Why Women Miscarry, and How Miscarriage Stigma Needs to End

I first heard about the stigma surrounding miscarriages in a post that Mark Zuckerberg made on Facebook, announcing his wife Pricilla’s pregnancy, and how they went through three previous miscarriages before they got to this point. He writes, “It’s a lonely experience. Most people don’t discuss miscarriages because you worry your problems will distance you or reflect upon you — as if you’re defective or did something to cause this. So you struggle on your own.” This seems to be the case with many others, as well. I was certainly startled by the statistic that about 1 in 5 pregnancies end in miscarriage, defined as the loss of a pregnancy before a fetus reaches viability. 5% of women experience two miscarriages, while 1% experience 3 or more losses, and many who suffer these devastating losses, like Zuckerberg’s family, believe it is due to the mother having done something wrong. A study on the myths surrounding miscarriages has shown that many believed that stressful events, lifting heavy objects, or a previous use of an IUD or oral contraceptives caused miscarriages. In reality, however, half of all cases of early pregnancy loss is due to fetal chromosomal abnormalities such as aneuploidy, in which the fetus has an abnormal number of chromosomes, while another large percentage are the result of other causes such as structural abnormalities in the uterus, endocrine disorders, or autoimmune disorders.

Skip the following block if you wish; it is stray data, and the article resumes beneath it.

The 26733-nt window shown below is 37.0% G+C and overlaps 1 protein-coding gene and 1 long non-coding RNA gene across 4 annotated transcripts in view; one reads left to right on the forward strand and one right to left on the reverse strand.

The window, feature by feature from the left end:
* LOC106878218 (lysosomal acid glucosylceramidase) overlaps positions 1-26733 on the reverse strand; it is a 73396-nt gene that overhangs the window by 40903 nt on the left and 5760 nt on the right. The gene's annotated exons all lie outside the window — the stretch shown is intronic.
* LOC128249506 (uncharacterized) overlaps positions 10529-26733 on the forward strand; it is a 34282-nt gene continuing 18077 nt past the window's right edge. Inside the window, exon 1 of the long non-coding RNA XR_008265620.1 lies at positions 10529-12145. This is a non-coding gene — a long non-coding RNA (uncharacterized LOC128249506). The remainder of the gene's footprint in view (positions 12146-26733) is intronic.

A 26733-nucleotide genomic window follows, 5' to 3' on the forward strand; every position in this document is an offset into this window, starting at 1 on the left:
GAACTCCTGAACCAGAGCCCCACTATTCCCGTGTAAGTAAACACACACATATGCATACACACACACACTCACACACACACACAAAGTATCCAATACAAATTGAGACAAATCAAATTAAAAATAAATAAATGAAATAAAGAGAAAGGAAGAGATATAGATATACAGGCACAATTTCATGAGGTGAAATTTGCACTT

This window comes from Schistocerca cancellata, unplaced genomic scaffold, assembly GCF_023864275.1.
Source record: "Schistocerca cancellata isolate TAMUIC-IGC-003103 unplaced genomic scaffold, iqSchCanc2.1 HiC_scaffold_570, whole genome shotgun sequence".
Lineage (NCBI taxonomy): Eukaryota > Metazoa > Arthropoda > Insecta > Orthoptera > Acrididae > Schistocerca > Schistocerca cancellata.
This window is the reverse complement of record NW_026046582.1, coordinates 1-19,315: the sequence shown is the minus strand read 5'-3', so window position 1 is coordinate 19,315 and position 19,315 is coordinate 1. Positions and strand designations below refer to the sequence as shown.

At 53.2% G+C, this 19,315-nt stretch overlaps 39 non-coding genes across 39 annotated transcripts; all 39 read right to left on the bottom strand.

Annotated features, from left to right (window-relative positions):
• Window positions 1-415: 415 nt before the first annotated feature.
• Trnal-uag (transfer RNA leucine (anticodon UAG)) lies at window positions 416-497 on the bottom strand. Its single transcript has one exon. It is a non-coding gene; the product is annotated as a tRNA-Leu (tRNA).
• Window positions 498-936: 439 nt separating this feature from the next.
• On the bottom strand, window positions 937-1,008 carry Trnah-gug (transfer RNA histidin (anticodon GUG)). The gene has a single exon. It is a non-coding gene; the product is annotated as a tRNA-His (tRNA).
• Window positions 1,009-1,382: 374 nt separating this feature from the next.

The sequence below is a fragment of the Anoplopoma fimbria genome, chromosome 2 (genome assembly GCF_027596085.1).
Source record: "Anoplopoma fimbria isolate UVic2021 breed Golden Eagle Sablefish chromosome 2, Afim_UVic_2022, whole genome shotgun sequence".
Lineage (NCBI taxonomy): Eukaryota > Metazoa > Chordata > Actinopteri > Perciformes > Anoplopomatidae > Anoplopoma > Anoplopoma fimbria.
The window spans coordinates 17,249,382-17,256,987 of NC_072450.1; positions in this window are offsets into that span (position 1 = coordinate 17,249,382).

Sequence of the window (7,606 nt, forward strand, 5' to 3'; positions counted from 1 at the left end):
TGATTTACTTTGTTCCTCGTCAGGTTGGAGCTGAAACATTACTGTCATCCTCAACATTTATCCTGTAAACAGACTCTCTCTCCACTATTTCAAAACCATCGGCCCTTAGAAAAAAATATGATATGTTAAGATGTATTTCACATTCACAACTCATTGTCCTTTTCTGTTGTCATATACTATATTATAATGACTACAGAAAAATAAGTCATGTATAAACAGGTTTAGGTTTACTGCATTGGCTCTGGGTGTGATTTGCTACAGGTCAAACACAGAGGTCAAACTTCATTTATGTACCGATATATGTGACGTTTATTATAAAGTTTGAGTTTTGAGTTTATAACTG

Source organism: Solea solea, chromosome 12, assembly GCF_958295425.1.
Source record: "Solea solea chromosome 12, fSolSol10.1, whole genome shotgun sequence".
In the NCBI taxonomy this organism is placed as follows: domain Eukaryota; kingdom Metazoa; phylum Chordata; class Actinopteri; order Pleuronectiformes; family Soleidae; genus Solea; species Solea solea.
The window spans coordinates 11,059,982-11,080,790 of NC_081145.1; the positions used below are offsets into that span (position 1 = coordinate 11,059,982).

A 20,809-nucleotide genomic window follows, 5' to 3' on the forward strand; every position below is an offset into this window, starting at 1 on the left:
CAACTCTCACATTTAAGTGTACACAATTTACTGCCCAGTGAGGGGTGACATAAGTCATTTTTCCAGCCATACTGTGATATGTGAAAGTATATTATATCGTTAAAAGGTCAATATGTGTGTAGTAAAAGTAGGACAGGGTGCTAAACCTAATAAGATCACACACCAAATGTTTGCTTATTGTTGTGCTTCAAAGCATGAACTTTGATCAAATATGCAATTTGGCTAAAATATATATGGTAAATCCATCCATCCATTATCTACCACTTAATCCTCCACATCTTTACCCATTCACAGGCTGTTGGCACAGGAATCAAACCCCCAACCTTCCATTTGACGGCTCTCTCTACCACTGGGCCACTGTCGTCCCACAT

During menstruation, progenitor cells in the lining of the uterus, the endometrium, activate. In addition, endometrial tissue regenerates and stromal cells mature into specialized cells to help prepare for pregnancy. However, some women’s stromal cells respond poorly to these maturation cues, which intensify when an embryo is implanted into the uterus. This causes the endometrium to be unable to sustain the embryo or even a more developed fetus. A recent study has shown that women with a low stem cell count in their endometrium have limited differentiation potential, which causes accelerated aging of the endometrium. This may be a determining factor in multiple miscarriages in certain women. As a result, before the woman even gets pregnant, the environment of her womb is not suitable for an embryo to flourish and develop.

The next step is for investigators to look into new interventions to improve endometrial stem cell function, help embryos implant more easily, and develop new ways to screen for women who are at risk of multiple miscarriages. Another potential direction research should go is understanding whether this low stem cell count is due to genetic, environmental, or a combination thereof. This may help in preventative care, or, as gene therapy improves, help determine target sites for therapeutics.

As someone who who hopes to one day become a physician, and maybe even an obstetrician, I strongly believe it is important for providers to not only understand the science behind reproductive disorders, but how it affects the people experiencing these problems, as well. Miscarriages are extremely emotional and traumatic; parents have lost a child they never even got a chance to know. They’ve spent so long preparing and dreaming of the moments they’d have with their baby, and feel guilty, shameful, and alone once the fetus is gone. With the promising screening technology and an increased openness and understanding the psychological effects, we can better provide emotional counseling to women who are at risk of miscarrying and to those who have suffered a loss. Hopefully, in the next few years, and by the time we get to reproductive age, there will be more resources and research available, and less stigma surrounding miscarriages.

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